• Wes says:

      Another reporter who suggests the Big Twelve may have a short life…………

      • Richard says:

        Reading his article, I wouldn’t pay heed to anything the guy says. He sounds like a Mariotti-wannabe; just another columnist who MO is to rile up people emotionally instead of offering cogent analysis.

        • StvInIL says:

          Marriotti? used to love to hate that guy. But you know, In hindsight, he was right more times than I would want to admit. Not the majority of the time, but he was not a complete wrong way sign.

          • There was a period in the late-1990s where Marrioti was at the Sun-Times and Skip Bayless was at the Tribune. Interestingly enough, the sun didn’t appear in the City of Chicago during that entire time. That’s a true story.

      • StvInIL says:

        This guy sounds like someone crying over breaking up with a girl he actually cared about. I personally have no doubts that Nebraska has its warts. I also feel strongly that they will learn to apply face cream in a conference where the pretty girls have also learned to do so. Not so much for themselves but for the community. Else Nebraska will not be happy anywhere but in independence. We shall soon see.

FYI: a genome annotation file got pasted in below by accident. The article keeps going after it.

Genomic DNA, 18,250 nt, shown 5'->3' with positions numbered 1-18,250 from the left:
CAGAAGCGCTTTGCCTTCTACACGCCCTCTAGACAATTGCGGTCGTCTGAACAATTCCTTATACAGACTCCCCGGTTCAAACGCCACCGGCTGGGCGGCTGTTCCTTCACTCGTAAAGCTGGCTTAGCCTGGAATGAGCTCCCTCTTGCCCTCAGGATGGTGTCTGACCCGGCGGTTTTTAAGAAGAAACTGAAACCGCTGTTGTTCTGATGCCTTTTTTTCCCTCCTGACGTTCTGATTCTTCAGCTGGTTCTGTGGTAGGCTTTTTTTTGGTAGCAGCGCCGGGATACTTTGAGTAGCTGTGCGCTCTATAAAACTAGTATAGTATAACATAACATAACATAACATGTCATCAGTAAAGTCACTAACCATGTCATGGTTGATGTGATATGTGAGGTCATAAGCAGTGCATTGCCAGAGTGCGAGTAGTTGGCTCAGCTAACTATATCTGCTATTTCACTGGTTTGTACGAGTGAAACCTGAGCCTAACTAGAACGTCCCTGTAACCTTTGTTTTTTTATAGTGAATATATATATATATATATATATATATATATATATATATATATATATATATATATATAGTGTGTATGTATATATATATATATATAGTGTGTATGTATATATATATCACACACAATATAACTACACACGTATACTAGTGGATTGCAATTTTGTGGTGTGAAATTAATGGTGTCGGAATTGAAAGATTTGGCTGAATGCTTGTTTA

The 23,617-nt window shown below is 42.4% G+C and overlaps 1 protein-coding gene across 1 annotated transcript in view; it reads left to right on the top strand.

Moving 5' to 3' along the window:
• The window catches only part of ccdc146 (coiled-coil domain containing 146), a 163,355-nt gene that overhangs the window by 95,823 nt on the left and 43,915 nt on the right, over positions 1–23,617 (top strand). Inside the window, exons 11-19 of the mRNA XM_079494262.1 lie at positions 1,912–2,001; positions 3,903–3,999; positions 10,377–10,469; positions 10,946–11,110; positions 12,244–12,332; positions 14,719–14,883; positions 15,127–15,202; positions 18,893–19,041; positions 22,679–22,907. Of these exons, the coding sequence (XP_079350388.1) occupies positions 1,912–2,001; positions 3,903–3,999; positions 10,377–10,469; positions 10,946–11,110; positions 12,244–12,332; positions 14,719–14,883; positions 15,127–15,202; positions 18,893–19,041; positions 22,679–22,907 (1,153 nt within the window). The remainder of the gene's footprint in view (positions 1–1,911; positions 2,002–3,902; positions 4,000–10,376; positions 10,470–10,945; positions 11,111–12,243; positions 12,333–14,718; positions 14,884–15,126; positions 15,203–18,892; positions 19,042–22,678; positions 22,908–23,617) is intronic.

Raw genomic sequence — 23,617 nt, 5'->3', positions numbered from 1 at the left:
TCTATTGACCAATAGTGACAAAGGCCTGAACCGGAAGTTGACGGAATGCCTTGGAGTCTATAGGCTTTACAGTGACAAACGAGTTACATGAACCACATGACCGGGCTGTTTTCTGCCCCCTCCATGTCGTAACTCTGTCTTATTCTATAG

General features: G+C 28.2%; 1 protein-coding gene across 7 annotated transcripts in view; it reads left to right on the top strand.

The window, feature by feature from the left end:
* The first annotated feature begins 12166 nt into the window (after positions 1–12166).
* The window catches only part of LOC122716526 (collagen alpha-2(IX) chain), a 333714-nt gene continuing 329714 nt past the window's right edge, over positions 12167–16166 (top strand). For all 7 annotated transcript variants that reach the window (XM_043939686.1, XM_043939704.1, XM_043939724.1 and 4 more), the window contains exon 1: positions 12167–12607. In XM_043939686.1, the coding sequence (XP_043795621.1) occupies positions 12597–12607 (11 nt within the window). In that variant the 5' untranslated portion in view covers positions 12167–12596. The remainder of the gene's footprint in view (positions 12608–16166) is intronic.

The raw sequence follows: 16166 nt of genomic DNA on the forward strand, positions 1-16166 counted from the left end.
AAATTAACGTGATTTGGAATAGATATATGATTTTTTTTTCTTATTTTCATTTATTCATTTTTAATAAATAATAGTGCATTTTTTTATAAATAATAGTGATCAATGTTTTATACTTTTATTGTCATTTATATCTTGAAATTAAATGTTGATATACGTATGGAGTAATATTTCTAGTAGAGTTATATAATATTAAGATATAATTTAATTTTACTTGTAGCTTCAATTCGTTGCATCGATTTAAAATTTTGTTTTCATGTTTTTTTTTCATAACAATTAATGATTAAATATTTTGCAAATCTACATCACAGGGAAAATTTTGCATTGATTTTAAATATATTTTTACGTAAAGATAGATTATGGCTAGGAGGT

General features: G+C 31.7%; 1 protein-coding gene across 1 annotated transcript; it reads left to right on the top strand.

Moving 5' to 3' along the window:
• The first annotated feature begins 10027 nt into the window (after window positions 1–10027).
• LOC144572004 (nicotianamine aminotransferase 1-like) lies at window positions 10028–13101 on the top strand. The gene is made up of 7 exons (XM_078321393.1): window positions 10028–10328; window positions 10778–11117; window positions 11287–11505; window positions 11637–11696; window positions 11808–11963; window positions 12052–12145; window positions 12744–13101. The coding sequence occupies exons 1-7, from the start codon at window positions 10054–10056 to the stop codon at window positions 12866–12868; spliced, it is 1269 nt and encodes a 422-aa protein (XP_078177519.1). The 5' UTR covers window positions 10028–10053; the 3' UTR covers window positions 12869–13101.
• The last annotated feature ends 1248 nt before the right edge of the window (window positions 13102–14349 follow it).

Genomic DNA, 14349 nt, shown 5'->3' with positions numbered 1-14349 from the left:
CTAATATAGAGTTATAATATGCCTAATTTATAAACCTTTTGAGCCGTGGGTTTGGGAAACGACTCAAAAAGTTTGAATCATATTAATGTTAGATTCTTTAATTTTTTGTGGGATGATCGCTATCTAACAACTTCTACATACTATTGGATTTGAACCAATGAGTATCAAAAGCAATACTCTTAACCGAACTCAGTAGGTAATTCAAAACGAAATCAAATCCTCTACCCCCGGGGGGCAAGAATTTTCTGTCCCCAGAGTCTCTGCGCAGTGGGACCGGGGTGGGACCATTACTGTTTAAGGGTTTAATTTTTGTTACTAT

• m (Ag) says:

      I certainly wouldn’t mind joining the Big Ten, and an OU/A&M combo would make a lot of money for the Big Ten. However, there are 2 problems with your idea: 1) OU isn’t academically at the Big Ten level, and 2) OU would have the same scheduling problems the Longhorns have in that scenario. They would like to schedule both OSU and the Longhorns. I’m not sure they would agree to go anywhere without at least one of those 2 schools getting in.

      Reading articles from newspapers around the Big 12 the last few days, it seems many reporters agree that the conference isn’t long for the world. What’s more interesting is some of the comments local fans have written about the articles: